Hi all - it's been a while. We got back a few weeks ago from a wonderful trip back to the States, which was jam packed with weddings, family, friends, lake houses, beach houses, and Chipotle.
This is the 2nd time that I've been back to the states since moving here and once again I am amazed at America. This is a PSA to remind you all of what a truly wonderful place it is and how LUCKY you are to be American.
Water. Don't take it for granted. It's in abundance at home, and it's so clean you can drink it out of the faucet and you won't get sick. Children can get baths every day and your pets have clean drinking water too. This is not always the case here for most people. After having water issues ever since I got back, I truly am thankful for water. Jordan is one of the water-poorest countries in the world.
Green Space. We spent the first portion of our r&r in glorious Montana and wow did we ever soak up all the beautiful colors there. Greenery is something that obviously everyone enjoys but probably doesn't really think about it on a day to day basis. Beautiful trees, lush grass, blooming flowers, waving wheat fields, babbling brooks (I could go all day...) are just some of the things that we have missed tremendously while being in our beige environment here that we enjoyed while in MT. For the most part, Americans take pride in their land too - it's pretty rare to see garbage marring those beautiful environments like it does here. Be thankful for yardwork!
Food. This is one thing I definitely think about daily. When I lived back in DC, I was working full time, planning a wedding for the last year I was there, taking care of a dog, etc etc and really didn't cook that often due to time constraints and general laziness. What I wouldn't give for a Harris Teeter or Whole Foods here! There is plenty of produce here for example, but so much or it is bruised, rotten, dirty, etc. Obviously, I am used to seeing pristine vegetables in gleaming rows and after taking home these gleaming veggies, I would casually rinse off the remaining pesticides on them which allowed them to remain so lovely and perfect. Not the case here! I must soak and rinse my produce with a special peroxide rinse because of the "fertilizer" they use. We'll stop there.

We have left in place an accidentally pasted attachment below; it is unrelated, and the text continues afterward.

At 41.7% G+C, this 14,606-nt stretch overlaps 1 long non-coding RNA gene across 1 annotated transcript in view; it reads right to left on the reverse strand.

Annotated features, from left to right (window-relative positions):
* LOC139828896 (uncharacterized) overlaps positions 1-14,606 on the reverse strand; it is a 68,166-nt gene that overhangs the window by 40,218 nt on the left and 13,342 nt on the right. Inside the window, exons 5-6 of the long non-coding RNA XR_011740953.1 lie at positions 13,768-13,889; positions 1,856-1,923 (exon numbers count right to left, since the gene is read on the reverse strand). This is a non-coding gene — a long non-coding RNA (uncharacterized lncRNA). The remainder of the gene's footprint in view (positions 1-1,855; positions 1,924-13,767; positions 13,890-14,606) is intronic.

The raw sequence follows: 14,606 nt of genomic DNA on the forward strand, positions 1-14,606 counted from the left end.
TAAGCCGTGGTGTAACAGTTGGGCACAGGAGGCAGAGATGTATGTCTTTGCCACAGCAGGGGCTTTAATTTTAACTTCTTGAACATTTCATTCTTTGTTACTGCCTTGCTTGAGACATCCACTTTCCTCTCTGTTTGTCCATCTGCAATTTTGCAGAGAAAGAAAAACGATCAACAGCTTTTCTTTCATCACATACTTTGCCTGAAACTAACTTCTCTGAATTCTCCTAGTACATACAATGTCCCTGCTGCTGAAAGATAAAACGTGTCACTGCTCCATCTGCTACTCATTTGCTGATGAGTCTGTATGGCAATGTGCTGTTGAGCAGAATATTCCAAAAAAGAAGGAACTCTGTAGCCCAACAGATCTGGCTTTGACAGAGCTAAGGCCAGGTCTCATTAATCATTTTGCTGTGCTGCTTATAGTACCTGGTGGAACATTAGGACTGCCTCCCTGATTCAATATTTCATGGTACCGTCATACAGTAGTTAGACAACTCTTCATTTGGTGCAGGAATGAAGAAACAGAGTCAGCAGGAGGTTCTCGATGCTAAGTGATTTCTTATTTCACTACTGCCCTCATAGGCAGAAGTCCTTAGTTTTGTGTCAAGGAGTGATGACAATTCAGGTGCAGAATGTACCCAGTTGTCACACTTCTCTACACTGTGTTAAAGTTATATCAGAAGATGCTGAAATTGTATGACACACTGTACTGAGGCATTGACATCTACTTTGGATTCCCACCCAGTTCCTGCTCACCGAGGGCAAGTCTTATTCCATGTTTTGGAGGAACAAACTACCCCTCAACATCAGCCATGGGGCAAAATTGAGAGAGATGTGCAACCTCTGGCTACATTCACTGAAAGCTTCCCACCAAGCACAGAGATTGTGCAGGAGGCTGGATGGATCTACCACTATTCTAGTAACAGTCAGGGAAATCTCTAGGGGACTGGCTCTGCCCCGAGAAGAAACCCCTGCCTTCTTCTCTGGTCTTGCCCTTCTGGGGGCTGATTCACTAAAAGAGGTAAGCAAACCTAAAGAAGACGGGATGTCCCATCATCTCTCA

*One other quick note about food. Chicken breast. Be thankful that when you buy chicken breast at home, there aren't mysterious veins, bones, tendons, or blue specks in your "boneless chicken breast." It does not require you to manhandle it, it's just blissfully ready to go.
**Also, be thankful for bacon. Be very, very thankful for bacon.
Regulations. Ah, regulations. Not something I normally think about either, but regulations are actually an important part of how humans interact with one another. For example, regulations for handicapped persons in the U.S. are extensive. Every place has to be handicapped accessible. I am thankful for that, because that generally means there are orderly steps and ramps, not wonky stairs or broken down sidewalks that I can barely walk on as a healthy 28 year old with no handicaps. I really do appreciate the ease in which it is to actually walk around in the states.
Another regulation that I am thankful for back home deals with traffic and general road habits. For example, it is generally not allowed to stop in the middle of the highway if you happen to drive past a friend and want to stop and chat a bit. At home, you pull over and get out of everyone's way because that is the SAFE thing to do. You are also not allowed to randomly park in the middle of the street, get out of your car, walk in front of traffic and go have dinner. At home, you drive around for 30 minutes before squeezing your car into a too-small spot, and THEN walk on your evenly-bricked sidewalk to dinner, just like everyone else!
At this point, you may be muttering under your breath about how there are places in the U.S. with destitute people who have no water, and not even bruised vegetables to eat, and certainly no cars to drive. This is so, so, true but here, there isn't a sense of community responsibility like there is in the states - no special programs, no shelters, no YMCA's, no boys & girls clubs. Here, they don't stand a chance. There is no middle class here - you are either extremely wealthy, living in a rundown building, or living in a damn tent.
That's why I feel blessed. It may not seem like that because I am a champion complainer about Jordan, but if this country has done anything for me, it's given me a chance to see another side of the human component and even if I don't agree with it, I now know it exists. I realize how incredibly lucky I am to be American and have the most basic necessities available to me. I hope that once we leave here and go back home, I will remember and respect the time we spent here, and not take things like beautiful fruit and parking tickets for granted.
God Bless America and God Bless Jordan.